a lot of this was done before the advent of computers....
somehow i miss the 'hand' of the artist in a lot of graphic design...

that's part of what i love about saul bass' work...
it all looks like it was cut from paper free hand and then pasted together...
in an almost childlike fashion...


reminds me of matisse's CUT PAPER art from the end of his life...

i LOVE cut paper...

:p...
Agree one-hundred-percent! I've been around at sever3al graphic design forums and it's a very small percentage of work that is anywhere near handmade. It seems like today, it's all about photoshop. I am currently studying graphic design and personally I'm abit disappointed with the equipent we have, because we has (state of the art, by all means) computers, software, cameras, lights and videoequipment. I want cuttingboards and other physical things myself. I haven't quite have had the "guts" to explore graphic design physical before a while ago, and it felt SO satisfying to actually touch and interact with your works! I'm crossing my fingers for a physical revolution in graphic design! ^^

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22-05-2008
  7
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thanks for the thread softgrey
i like his work too

it's an interesting point
i actually feel the handmade graphics have come back --at least here
and i see it a lot in Finland
they use collage, very sort of naive-style felt-pen drawings and quick washes...
i like that Saul Bass' work is handmade but refined and clean though

as well it's right down to the point , simply ... sometimes contemporary graphics is too flashy and full of "filters" effects :p

Quote:
Originally Posted by wheneveriwakeup
He would've been a great textile designer..
I have long admired his work..
so it is nice to finally see the person behind it...
you think so?
did you see something in particular to make you think that?
i guess graphics-wise it's quite bold and nice

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22-05-2008
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^ His daring use of color is what does it for me...

& these..
Wish I could find bigger images...





sources: motiondesign & chocochip

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25-05-2008
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here are some images from one of his shorts mentioned in the bio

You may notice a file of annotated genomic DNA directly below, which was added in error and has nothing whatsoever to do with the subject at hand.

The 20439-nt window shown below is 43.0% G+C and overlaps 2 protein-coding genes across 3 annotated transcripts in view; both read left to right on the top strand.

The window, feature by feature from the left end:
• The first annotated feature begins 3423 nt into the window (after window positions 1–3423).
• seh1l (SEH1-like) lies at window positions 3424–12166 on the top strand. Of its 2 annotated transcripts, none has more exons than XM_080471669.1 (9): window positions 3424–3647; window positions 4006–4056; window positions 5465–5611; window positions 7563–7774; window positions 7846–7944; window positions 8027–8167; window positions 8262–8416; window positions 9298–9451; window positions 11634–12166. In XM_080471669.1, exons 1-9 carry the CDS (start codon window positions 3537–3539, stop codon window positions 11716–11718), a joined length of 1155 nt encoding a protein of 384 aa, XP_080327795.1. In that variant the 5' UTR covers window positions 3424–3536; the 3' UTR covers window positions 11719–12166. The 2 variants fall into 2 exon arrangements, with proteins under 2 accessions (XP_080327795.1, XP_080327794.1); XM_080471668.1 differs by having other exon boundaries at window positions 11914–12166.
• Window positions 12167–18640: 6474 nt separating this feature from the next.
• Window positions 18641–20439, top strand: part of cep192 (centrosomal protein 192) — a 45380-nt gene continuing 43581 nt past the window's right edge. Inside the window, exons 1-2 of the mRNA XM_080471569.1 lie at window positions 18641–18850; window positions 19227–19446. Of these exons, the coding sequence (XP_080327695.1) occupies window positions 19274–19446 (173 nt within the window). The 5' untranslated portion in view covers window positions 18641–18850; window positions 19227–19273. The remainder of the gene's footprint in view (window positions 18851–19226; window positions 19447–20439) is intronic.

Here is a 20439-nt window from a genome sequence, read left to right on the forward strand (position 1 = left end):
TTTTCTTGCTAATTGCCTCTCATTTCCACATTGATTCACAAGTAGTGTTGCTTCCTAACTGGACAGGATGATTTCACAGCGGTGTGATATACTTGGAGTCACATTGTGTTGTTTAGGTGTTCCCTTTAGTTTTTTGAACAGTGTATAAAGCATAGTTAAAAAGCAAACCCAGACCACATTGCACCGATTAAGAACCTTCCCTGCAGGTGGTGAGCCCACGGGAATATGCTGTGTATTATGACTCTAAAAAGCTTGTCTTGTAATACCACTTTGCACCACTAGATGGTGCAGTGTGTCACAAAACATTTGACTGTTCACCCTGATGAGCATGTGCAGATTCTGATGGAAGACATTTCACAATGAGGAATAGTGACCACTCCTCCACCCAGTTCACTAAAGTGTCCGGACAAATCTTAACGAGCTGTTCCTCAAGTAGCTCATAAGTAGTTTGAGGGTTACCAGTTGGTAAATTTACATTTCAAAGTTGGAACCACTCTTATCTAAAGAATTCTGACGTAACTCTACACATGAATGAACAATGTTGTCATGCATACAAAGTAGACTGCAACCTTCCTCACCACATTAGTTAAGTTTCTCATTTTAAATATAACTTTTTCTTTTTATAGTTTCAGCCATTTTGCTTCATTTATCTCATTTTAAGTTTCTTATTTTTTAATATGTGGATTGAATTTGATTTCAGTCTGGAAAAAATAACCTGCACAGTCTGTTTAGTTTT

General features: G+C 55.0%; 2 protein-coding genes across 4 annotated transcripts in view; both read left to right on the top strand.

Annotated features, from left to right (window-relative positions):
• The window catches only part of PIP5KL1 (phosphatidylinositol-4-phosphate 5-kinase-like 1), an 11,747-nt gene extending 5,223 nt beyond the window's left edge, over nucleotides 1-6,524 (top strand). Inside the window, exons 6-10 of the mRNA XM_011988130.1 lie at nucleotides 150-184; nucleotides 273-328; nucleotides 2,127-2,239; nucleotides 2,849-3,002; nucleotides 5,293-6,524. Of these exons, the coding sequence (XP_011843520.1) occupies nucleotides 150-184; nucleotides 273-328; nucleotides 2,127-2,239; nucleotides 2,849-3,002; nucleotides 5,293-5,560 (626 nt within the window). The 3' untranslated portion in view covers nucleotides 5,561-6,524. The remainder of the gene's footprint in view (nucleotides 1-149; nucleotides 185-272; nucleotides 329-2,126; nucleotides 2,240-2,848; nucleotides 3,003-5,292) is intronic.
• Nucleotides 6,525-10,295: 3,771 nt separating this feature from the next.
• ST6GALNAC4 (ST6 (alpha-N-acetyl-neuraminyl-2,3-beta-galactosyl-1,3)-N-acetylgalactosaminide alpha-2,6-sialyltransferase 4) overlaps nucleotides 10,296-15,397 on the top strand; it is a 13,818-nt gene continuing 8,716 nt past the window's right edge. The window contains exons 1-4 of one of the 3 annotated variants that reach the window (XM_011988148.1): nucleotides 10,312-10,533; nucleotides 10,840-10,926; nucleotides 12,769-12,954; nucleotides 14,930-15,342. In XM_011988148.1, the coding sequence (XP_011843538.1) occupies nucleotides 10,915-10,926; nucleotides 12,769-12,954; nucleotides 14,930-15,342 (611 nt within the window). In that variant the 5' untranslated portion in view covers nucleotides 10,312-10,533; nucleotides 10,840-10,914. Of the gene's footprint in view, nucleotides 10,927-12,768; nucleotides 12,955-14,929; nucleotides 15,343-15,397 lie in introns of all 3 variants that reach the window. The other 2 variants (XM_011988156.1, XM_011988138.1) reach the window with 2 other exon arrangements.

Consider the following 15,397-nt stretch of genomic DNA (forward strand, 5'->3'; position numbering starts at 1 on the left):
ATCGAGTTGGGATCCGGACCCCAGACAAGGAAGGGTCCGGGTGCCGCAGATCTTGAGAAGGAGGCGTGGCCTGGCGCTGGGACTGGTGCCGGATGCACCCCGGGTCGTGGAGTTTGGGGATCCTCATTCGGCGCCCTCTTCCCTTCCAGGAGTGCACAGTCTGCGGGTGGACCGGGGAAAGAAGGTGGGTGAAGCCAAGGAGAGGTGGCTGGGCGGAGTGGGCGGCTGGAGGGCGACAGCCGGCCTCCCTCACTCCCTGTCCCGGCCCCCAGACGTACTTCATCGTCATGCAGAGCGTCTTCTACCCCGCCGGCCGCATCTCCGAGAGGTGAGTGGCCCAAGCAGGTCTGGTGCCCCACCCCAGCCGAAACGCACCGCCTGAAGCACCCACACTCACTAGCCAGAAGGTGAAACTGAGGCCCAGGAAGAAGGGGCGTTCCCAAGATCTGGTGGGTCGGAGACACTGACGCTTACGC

( I'm just about to watch this )

extended review here












caps by mvanilli

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11-02-2009
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Bumping this because I have to give a presentation on Bass for Design History. I only found one legit source in my uni library and it only has like 4 pages of pics of his work and almost no text info about him. My text book only has one pic with a caption for him! Shocking right?!

I would much prefer to have found more published sources in books but I'm having tough luck. If anyone has any more info on his life or work or examples or links to a reliable site of info on him please share these! I am really hoping I don't have to order more books from amazon and spend money for this presentation, but the library had pretty much nothing.

And thank you so much for all the info and images that have been shared already. Every bit helps a lot when you don't have much to work with.

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21-02-2009
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all the movie credit/headlines he did can be watched: here

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24-02-2009
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Thank you Marvystone! I have been learning a lot on this project. He really has a huge body of work! It's funny because his style is soooo recognizable in titles/posters, but his corporate work seems so recognizable as the company it was designed for. Which is very good but it's interesting to see the range. And have you guys seen the children's book "Henri's walk to paris"? There are some photos on grainedit.com.

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26-02-2009
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Hey guys! I just wanted to share my presentation with you so I uploaded it to youtube (my first and only video there!). I'm not saying it's good or anything but just incase you're interested. I made it using iMovie for the 1st time which is stressful since there is no way to save your project as you go along and I lost it twice. You just have to export it and then you can't edit the parts you exported. Maybe there are tricks but I had a hard time with that program. And I used the images from the site you link to marvystone. Probably would have been better if I embedded video but I didn't know how.

My presentation:
http://www.youtube.com/watch?v=IK-2ef16h0I

a good and informative video I found with interview and titles examples discussed.
http://www.youtube.com/watch?v=9UU132IUU_o

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05-04-2012